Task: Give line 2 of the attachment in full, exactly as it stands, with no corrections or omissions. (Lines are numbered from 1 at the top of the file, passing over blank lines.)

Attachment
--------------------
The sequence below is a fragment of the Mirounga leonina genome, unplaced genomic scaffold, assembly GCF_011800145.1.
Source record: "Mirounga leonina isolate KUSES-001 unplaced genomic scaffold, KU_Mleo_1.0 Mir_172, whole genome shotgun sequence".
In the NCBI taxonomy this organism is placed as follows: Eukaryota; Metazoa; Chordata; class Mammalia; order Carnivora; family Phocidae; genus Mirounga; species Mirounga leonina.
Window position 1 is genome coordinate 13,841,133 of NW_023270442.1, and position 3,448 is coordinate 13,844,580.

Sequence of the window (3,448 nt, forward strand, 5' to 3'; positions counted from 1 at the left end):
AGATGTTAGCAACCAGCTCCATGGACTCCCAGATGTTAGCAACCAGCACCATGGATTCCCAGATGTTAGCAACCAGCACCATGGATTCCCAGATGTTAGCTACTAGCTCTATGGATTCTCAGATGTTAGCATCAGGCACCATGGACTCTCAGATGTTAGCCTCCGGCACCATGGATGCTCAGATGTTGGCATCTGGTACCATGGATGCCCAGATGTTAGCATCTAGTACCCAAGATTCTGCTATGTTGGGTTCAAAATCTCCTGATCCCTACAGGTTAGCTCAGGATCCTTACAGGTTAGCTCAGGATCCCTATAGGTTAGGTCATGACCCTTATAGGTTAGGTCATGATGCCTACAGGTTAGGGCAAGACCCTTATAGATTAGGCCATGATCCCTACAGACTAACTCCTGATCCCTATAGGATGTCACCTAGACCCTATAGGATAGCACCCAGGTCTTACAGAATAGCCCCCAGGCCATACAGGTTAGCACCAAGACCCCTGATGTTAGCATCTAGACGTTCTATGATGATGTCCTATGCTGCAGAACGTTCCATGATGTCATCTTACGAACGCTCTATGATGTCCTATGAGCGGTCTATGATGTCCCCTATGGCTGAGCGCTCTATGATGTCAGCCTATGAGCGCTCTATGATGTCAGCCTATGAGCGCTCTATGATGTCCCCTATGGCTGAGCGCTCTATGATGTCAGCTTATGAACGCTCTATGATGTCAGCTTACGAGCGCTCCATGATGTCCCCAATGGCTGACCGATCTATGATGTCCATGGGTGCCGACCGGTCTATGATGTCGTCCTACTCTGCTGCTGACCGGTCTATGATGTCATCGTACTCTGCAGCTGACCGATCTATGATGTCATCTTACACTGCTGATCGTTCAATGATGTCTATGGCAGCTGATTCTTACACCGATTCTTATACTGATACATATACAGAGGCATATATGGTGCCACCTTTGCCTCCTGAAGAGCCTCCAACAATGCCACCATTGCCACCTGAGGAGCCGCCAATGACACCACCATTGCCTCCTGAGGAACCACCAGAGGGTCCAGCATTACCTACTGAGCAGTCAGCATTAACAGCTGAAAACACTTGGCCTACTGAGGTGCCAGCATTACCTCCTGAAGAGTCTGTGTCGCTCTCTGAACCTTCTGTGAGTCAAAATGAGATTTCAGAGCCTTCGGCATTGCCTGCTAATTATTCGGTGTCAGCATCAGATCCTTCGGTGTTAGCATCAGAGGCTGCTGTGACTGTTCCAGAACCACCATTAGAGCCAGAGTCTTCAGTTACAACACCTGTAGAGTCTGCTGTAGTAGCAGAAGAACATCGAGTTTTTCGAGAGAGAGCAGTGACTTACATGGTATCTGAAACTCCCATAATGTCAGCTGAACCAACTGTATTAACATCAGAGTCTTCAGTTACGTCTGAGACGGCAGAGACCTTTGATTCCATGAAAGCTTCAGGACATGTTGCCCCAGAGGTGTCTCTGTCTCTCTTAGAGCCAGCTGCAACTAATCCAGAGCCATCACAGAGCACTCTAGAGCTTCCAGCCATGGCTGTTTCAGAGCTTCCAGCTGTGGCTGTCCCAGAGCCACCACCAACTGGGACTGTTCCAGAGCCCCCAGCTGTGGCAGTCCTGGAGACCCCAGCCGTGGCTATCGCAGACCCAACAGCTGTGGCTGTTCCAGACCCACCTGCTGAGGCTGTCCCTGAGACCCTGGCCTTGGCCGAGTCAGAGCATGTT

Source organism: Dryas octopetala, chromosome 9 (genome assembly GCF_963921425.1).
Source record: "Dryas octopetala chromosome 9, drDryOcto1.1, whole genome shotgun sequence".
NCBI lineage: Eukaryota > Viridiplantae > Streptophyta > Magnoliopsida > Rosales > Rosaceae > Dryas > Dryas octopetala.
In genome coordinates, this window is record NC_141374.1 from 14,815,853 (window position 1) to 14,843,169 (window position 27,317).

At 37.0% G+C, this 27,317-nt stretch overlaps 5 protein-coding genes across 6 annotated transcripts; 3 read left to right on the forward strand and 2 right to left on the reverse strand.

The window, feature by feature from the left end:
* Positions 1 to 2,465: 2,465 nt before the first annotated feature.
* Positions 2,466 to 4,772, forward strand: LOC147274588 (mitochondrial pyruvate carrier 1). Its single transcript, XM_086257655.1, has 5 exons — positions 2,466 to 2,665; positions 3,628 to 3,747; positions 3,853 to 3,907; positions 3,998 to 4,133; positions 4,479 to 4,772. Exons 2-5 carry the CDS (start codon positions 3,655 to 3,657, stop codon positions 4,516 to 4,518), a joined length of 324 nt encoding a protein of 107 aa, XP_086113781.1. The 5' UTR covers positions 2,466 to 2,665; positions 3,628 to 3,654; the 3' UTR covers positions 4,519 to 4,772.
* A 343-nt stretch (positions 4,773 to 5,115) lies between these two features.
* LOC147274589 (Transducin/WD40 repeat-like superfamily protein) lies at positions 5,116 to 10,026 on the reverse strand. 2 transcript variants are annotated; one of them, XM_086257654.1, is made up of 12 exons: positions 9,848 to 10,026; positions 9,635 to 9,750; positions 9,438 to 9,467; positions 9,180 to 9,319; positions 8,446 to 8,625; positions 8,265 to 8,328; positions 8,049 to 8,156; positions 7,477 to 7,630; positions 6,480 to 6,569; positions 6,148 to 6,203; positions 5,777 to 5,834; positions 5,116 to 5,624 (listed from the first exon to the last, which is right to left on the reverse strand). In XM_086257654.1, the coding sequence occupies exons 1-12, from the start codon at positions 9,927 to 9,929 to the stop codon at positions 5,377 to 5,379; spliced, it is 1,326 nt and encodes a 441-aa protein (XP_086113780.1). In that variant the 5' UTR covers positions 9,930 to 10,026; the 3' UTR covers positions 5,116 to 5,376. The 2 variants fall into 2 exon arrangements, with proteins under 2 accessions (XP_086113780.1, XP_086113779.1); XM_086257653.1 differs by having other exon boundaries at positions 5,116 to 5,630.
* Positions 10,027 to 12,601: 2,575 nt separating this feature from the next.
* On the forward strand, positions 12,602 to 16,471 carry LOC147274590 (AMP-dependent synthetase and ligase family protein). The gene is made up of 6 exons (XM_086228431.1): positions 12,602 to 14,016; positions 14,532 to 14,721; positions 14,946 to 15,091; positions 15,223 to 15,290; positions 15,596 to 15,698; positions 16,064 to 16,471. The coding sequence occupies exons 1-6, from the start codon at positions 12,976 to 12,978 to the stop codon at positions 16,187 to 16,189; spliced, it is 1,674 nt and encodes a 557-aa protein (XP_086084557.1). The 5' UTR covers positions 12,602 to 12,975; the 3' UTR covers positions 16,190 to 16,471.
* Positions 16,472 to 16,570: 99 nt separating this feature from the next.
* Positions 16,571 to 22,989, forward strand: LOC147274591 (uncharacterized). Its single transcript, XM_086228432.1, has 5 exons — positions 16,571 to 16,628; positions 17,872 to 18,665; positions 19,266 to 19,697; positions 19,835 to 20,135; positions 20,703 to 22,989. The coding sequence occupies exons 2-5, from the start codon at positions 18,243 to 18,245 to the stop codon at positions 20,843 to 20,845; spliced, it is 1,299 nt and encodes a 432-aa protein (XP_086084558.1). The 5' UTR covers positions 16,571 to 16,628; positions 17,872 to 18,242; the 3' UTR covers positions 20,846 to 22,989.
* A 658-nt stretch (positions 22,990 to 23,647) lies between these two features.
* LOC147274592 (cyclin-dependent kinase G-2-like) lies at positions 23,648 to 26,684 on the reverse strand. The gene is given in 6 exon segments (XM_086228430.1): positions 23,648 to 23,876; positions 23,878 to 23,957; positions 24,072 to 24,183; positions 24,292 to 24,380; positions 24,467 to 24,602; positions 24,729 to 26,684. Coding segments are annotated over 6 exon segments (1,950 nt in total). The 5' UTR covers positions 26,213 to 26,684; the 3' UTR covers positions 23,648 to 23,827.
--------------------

Source record: "Mirounga leonina isolate KUSES-001 unplaced genomic scaffold, KU_Mleo_1.0 Mir_172, whole genome shotgun sequence".